@classmethod question

Scott SA pydev at rscorp.ab.ca
Tue Apr 29 22:30:08 CEST 2008


On 4/23/08, Ivan Illarionov (ivan.illarionov at gmail.com) wrote:

>On 24 ???, 07:27, Scott SA <py... at rscorp.ab.ca> wrote:
>> I'm using the @classemethod decorator for some convenience methods and for 
>
>It would make sense to separate instance-level and class-level
>behaviour with additional 'objects' namespace. e.g.
>cookie_recipie.get_ingredients() to get ingredients only for cookie
>recipie and RecipieClass.objects.get_ingrendients([....]) to get all
>the ingredients.

As mentioned in another reply, my example was a poor representation of what I was tryin to ask.

With that said, your reply is amazingly helpful in my quest to understand python, Django, etc. Django is the ORM I referred to, so the material you have written helps explain a few things.

>The elegant solution (AFAIK used by Django) would be to use metaclass
>and the object with custom descriptor for class-object/table level
>stuff.
>
>Something like this:
>
>class RecipieMetaclass(type):
>    def __new__(cls, bases, attrs):
>        new_cls = type.__new__(cls, name, bases, attrs)
>        new_cls.objects = IngredientsDescriptor(IngredientsManager())
>        return new_cls
>
>class RecipieClass(object):
>    __metaclass__ = RecipieMetaclass
>    def get_ingredients(self, recipie_list=None):
>        return self.do_something_interesting(recipie_list)
>
>class IngredientsManager(object):
>    def get_ingredients(self, recipie_list=None):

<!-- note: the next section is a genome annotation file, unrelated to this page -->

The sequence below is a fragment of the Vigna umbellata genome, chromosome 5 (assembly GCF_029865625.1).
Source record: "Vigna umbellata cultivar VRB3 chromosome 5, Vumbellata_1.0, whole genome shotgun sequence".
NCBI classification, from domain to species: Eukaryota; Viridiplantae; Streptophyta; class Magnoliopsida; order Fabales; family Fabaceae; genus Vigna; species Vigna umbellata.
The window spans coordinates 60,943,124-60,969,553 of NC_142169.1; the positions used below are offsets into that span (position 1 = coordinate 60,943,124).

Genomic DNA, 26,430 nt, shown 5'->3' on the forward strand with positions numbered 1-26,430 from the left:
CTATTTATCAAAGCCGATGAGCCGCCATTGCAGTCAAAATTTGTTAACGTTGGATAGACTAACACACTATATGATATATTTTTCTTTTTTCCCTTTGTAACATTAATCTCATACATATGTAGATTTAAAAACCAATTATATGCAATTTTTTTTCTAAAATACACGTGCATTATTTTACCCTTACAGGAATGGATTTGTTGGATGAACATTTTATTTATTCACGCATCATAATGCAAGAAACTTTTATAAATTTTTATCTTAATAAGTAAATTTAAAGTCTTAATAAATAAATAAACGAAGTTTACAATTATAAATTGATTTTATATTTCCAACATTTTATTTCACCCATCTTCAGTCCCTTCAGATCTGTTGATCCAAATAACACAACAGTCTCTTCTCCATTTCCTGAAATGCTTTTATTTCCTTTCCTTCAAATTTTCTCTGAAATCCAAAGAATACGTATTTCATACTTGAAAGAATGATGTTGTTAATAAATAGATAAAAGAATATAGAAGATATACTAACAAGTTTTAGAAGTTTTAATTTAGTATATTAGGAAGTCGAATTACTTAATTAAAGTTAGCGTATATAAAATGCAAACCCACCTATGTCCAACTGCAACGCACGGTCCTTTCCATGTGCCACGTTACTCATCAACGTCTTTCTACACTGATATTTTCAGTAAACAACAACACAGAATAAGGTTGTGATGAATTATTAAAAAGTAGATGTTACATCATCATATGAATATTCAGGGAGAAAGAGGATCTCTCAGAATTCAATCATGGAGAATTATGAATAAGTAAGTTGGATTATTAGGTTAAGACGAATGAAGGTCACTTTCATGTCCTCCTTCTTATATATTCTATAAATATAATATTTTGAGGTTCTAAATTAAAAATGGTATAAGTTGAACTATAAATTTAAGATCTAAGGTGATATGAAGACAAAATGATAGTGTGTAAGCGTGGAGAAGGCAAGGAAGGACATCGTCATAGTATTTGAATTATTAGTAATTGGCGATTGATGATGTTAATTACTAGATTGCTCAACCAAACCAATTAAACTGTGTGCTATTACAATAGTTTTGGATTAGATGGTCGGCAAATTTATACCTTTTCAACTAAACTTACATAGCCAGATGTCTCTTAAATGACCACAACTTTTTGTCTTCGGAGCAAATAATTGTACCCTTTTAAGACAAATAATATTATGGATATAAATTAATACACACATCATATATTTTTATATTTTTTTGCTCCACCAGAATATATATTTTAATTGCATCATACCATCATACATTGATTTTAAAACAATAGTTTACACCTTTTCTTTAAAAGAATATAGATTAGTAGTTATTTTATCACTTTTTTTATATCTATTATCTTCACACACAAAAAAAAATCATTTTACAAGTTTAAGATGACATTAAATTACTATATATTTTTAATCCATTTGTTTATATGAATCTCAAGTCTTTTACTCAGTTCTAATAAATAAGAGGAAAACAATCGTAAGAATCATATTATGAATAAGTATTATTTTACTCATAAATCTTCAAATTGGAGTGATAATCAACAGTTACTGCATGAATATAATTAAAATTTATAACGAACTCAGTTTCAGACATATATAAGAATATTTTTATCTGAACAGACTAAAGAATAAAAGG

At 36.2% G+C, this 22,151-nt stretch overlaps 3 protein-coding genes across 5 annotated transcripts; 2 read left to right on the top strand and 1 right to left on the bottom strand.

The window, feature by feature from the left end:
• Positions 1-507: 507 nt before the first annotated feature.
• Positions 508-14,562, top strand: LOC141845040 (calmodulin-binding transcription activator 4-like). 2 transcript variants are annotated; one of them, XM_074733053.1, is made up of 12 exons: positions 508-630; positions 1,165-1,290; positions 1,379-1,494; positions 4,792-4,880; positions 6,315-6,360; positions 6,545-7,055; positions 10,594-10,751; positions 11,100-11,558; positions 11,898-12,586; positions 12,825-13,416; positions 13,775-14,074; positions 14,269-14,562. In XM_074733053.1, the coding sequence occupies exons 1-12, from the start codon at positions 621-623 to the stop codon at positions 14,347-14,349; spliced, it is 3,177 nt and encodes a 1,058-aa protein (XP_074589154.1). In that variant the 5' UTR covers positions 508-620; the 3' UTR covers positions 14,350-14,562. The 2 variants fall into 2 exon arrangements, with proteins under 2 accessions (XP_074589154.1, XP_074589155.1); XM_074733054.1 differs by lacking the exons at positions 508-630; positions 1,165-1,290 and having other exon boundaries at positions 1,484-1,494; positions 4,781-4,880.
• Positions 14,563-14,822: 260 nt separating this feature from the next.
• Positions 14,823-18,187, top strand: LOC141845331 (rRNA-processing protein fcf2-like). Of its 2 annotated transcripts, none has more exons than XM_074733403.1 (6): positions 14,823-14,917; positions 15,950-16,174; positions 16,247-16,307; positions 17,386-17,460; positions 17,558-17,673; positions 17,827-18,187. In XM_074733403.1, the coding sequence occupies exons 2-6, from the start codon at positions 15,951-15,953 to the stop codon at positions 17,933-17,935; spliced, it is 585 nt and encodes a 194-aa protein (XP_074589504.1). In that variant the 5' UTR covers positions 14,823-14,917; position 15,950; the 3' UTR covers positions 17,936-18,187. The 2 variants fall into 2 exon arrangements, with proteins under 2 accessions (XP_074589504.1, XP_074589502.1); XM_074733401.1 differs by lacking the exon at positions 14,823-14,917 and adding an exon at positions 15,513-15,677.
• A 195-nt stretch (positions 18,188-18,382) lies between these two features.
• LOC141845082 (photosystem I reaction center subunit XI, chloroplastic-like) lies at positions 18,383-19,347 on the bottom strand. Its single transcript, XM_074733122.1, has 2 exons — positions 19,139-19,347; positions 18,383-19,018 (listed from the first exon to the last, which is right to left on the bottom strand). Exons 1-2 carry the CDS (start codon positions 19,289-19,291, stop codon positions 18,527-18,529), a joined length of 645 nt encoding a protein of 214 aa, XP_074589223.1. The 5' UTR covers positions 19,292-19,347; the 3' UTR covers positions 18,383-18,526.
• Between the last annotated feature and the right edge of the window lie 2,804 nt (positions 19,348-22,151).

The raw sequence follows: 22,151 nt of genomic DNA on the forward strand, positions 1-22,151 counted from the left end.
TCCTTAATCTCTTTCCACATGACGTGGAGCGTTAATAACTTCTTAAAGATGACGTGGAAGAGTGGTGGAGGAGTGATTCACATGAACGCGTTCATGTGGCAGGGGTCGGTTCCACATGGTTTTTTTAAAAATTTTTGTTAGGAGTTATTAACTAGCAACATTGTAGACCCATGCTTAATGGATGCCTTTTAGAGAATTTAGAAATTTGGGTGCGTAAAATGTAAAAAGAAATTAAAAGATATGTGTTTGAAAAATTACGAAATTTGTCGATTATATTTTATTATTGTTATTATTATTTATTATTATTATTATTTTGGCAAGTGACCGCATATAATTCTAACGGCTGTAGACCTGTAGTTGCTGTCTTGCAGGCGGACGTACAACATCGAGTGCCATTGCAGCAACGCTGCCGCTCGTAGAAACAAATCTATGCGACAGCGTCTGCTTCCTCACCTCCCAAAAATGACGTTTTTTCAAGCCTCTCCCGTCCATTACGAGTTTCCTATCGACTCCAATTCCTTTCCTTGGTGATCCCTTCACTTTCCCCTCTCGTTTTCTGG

>        return do_something_boring(recipie_list)
>
>class IngredientsDescriptor(object):
>    def __init__(self, ingredients_manager):
>        self.ingredients_manager = ingredients_manager
>    def __get__(self, instance, type=None):
>        if instance is not None:
>            raise AttributeError, "Access via %s instances is not
>allowed" % type.__name__
>        return self.ingredients_manager
>
>Then, "at another time, wanting to know what all the ingredients would
>be to make cookies, cake and bread" you would call:
>RecipieClass.objects.get_ingrendients(['cookies','cake','bread'])

I'm a little vague on the interaction of the IngredientsDescrptor VS IngredientsManager. I gather the 'Descriptor' class is called via the __get__ which then does the instance check. Could this have been done in the 'Manager' class?

>Both Django and Google Apps Engine API use similar concepts and you
>can learn much more interesting looking in their source code.

I have been learning a lot from the Django code and other applications written within it. Still, some things just don't seem to gel, even after a host of google searches. I've not loked at the Google Apps stuff, but will follow your advice.

Thanks,

Scott



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